This book placed the issues of personal integrity and social responsibility foremost. “But for a man to take responsibility in public for his society, he must have the deeper integrity to take responsibility in solitude for his own inner life.”
Douglass challenges us all to take responsibility on both levels: “Contemplation without resistance to an exploitative milieu (in which counter-culture often functions as microcosm) is not freedom but capitulation.” What a challenge that was to me back in the 1980s. “Those who live in the Way are the givers and receivers of freedom because they realise the self-denying, self-fulfilling truth that the purpose of freedom is to create it for others.”
Interestingly this book is deeply imbued with a biblical understanding of justice and mercy. I have subsequently found other books by Douglass which are equally challenging.
Another book deeply imbued with biblical feelings is a wonderful book from South Africa, a classic text with a deep humanity embedded on every page. A book in which suffering and joy, love and hatred shine and do battle. I am referring to Alan Paton’s Cry the Beloved Country. This book was published in 1948, just at the time when apartheid seemed to triumph with the election of the Nationalist Party government in that year. It spoke of the pain and the fear of so many people, it touched their hearts in so many ways. The fear of the result of apartheid is eloquently expressed by the protagonist of the book Msimangu, a Zulu man, when he says of the whites: “I have one great fear in my heart, that one day when they turn to loving they will find we are turned to hating.”
The book is poetic, from its opening paragraph to the last. The opening sentences are justly famous in South African literature: “There is a lovely road that runs from Ixopo into the hills. These hills are grass-covered and rolling, and they are lovely beyond any singing of it.” I cannot read those lines without a lump forming in my throat; they are so expressive of the incredible natural beauty with which we are blessed in South Africa.
And then the final lines of the book, so poignant and expressive too: “For it is the dawn that has come, as it has for a thousand centuries, never failing. But when that dawn will come, of our emancipation, from the fear of bondage and the bondage of fear, why, that is a secret.”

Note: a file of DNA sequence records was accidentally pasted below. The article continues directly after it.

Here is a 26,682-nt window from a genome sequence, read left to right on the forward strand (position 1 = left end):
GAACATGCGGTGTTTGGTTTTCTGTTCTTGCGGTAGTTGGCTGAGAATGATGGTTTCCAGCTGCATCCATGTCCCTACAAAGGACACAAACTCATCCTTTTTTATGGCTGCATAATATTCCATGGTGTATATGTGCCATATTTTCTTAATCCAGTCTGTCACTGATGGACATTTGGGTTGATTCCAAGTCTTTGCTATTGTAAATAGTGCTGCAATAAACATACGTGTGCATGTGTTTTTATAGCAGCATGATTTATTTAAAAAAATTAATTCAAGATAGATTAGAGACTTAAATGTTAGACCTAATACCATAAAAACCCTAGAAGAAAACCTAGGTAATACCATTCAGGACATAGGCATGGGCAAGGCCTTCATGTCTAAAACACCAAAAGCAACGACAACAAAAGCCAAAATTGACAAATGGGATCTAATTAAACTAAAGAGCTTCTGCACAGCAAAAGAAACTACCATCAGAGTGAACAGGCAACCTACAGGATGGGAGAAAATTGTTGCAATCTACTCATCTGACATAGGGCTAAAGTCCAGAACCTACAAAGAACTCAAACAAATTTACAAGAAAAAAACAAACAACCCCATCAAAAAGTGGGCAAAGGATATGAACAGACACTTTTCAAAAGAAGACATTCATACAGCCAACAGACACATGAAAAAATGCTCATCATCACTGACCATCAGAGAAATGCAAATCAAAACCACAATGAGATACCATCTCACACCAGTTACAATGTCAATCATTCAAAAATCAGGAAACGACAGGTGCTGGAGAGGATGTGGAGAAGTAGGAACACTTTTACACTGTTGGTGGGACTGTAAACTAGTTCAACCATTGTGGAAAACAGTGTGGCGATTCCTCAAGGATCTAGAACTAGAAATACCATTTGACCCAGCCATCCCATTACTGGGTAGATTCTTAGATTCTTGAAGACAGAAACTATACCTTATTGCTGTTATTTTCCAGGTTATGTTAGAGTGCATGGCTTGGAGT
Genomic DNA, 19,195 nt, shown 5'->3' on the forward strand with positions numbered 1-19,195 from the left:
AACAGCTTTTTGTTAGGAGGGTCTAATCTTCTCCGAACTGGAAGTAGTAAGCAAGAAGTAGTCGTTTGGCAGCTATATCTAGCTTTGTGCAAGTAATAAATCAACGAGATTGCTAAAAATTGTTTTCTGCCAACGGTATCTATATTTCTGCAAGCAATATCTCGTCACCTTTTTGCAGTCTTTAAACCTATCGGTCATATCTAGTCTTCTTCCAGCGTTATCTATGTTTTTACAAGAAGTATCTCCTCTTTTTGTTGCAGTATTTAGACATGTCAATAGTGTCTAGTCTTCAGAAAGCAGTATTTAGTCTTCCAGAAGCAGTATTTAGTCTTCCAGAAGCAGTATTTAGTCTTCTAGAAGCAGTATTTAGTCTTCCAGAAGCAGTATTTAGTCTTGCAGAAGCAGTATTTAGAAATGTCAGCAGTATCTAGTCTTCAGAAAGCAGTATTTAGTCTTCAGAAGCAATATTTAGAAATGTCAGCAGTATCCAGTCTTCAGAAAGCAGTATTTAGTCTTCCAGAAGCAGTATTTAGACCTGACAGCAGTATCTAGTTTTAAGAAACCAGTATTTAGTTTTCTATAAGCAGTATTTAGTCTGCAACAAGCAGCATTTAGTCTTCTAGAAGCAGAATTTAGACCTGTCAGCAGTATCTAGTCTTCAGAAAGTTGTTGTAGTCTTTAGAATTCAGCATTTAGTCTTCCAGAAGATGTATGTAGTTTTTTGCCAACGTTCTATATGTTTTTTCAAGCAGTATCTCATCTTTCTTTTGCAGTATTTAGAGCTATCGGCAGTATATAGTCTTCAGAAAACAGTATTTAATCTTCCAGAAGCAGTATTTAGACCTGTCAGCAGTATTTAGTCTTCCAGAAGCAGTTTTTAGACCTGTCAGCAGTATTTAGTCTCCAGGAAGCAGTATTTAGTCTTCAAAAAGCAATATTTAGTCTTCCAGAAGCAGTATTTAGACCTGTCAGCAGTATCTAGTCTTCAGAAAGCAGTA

While at Stellenbosch University in the mid-60s I was introduced to Albert Camus by my philosophy teacher Johan Degenaar. Camus was an eye-opener for me. In a state where the ruling racist ideology was supported and indeed promoted by many Christians, I read Camus’ impassioned words: “What the world expects of Christians is that Christians should speak out, loud and clear, and that they should voice their condemnation in such a way that never a doubt, never the slightest doubt, could rise in the heart of the simplest man. That they should get away from abstraction and confront the blood-stained face that history has taken on today.”
And again, on freedom: “Freedom is chosen today in relation to those who are everywhere suffering and fighting, and this is the only freedom that counts. It is chosen at the same time as justice and, to tell the truth, henceforth we cannot choose one without the other. If someone takes away your bread, he suppresses your freedom at the same time. But if someone takes away your freedom, you may be sure that your bread is threatened, for it no longer depends on you and your struggle but on the whim of a master.”
These were heady words to a young university student trying to understand his place in a world of injustice, a world he was just coming to see was benefitting him, not for any worth he had of himself, but simply because he was white in a world of white privilege. Powerful words which had then and still have today, great influence on my thinking and, I hope, on my acting.
These are just some of the great works which have been important to me in my learning and growing over the years. I take comfort in the words of Hemingway, that nothing one has read ever leaves one. I have read so much and hope that all of these are present in the words I write.